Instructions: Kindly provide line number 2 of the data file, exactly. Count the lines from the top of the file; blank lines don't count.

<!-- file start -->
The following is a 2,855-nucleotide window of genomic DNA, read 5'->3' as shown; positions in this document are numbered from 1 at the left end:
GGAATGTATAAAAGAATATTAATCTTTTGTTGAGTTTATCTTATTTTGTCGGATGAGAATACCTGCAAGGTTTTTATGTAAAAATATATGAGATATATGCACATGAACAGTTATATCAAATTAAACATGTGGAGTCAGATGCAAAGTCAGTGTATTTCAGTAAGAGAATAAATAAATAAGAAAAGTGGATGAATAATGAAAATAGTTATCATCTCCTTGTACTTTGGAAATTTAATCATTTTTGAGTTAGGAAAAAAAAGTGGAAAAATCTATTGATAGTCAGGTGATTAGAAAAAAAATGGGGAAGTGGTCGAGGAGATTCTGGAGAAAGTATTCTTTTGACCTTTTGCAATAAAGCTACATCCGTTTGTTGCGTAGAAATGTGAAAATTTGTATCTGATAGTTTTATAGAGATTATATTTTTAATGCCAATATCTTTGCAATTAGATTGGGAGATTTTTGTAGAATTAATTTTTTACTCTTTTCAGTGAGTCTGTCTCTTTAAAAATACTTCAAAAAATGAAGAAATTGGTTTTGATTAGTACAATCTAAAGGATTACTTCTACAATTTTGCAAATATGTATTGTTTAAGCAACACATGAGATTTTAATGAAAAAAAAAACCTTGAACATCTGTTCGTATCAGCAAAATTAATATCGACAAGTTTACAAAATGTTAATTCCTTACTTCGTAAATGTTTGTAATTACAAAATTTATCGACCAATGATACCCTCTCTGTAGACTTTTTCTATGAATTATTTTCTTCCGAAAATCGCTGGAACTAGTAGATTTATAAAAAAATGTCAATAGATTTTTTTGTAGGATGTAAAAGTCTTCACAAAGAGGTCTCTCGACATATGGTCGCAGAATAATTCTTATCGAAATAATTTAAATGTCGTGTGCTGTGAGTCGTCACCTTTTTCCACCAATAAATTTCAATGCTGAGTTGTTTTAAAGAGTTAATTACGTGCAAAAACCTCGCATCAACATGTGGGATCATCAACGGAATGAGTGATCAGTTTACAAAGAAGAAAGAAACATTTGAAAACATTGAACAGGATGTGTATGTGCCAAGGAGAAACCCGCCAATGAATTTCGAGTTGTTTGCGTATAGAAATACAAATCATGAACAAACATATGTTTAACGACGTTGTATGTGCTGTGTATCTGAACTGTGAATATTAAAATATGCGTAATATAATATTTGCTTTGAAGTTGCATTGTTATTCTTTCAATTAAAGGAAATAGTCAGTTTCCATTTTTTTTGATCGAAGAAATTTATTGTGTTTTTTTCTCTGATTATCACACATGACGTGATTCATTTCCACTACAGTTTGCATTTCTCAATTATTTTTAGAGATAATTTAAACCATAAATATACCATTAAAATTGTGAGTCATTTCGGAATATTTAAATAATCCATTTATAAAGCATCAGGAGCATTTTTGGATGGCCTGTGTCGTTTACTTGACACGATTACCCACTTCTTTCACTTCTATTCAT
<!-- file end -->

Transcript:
GGAATGTATAAAAGAATATTAATCTTTTGTTGAGTTTATCTTATTTTGTCGGATGAGAATACCTGCAAGGTTTTTATGTAAAAATATATGAGATATATGCACATGAACAGTTATATCAAATTAAACATGTGGAGTCAGATGCAAAGTCAGTGTATTTCAGTAAGAGAATAAATAAATAAGAAAAGTGGATGAATAATGAAAATAGTTATCATCTCCTTGTACTTTGGAAATTTAATCATTTTTGAGTTAGGAAAAAAAAGTGGAAAAATCTATTGATAGTCAGGTGATTAGAAAAAAAATGGGGAAGTGGTCGAGGAGATTCTGGAGAAAGTATTCTTTTGACCTTTTGCAATAAAGCTACATCCGTTTGTTGCGTAGAAATGTGAAAATTTGTATCTGATAGTTTTATAGAGATTATATTTTTAATGCCAATATCTTTGCAATTAGATTGGGAGATTTTTGTAGAATTAATTTTTTACTCTTTTCAGTGAGTCTGTCTCTTTAAAAATACTTCAAAAAATGAAGAAATTGGTTTTGATTAGTACAATCTAAAGGATTACTTCTACAATTTTGCAAATATGTATTGTTTAAGCAACACATGAGATTTTAATGAAAAAAAAAACCTTGAACATCTGTTCGTATCAGCAAAATTAATATCGACAAGTTTACAAAATGTTAATTCCTTACTTCGTAAATGTTTGTAATTACAAAATTTATCGACCAATGATACCCTCTCTGTAGACTTTTTCTATGAATTATTTTCTTCCGAAAATCGCTGGAACTAGTAGATTTATAAAAAAATGTCAATAGATTTTTTTGTAGGATGTAAAAGTCTTCACAAAGAGGTCTCTCGACATATGGTCGCAGAATAATTCTTATCGAAATAATTTAAATGTCGTGTGCTGTGAGTCGTCACCTTTTTCCACCAATAAATTTCAATGCTGAGTTGTTTTAAAGAGTTAATTACGTGCAAAAACCTCGCATCAACATGTGGGATCATCAACGGAATGAGTGATCAGTTTACAAAGAAGAAAGAAACATTTGAAAACATTGAACAGGATGTGTATGTGCCAAGGAGAAACCCGCCAATGAATTTCGAGTTGTTTGCGTATAGAAATACAAATCATGAACAAACATATGTTTAACGACGTTGTATGTGCTGTGTATCTGAACTGTGAATATTAAAATATGCGTAATATAATATTTGCTTTGAAGTTGCATTGTTATTCTTTCAATTAAAGGAAATAGTCAGTTTCCATTTTTTTTGATCGAAGAAATTTATTGTGTTTTTTTCTCTGATTATCACACATGACGTGATTCATTTCCACTACAGTTTGCATTTCTCAATTATTTTTAGAGATAATTTAAACCATAAATATACCATTAAAATTGTGAGTCATTTCGGAATATTTAAATAATCCATTTATAAAGCATCAGGAGCATTTTTGGATGGCCTGTGTCGTTTACTTGACACGATTACCCACTTCTTTCACTTCTATTCAT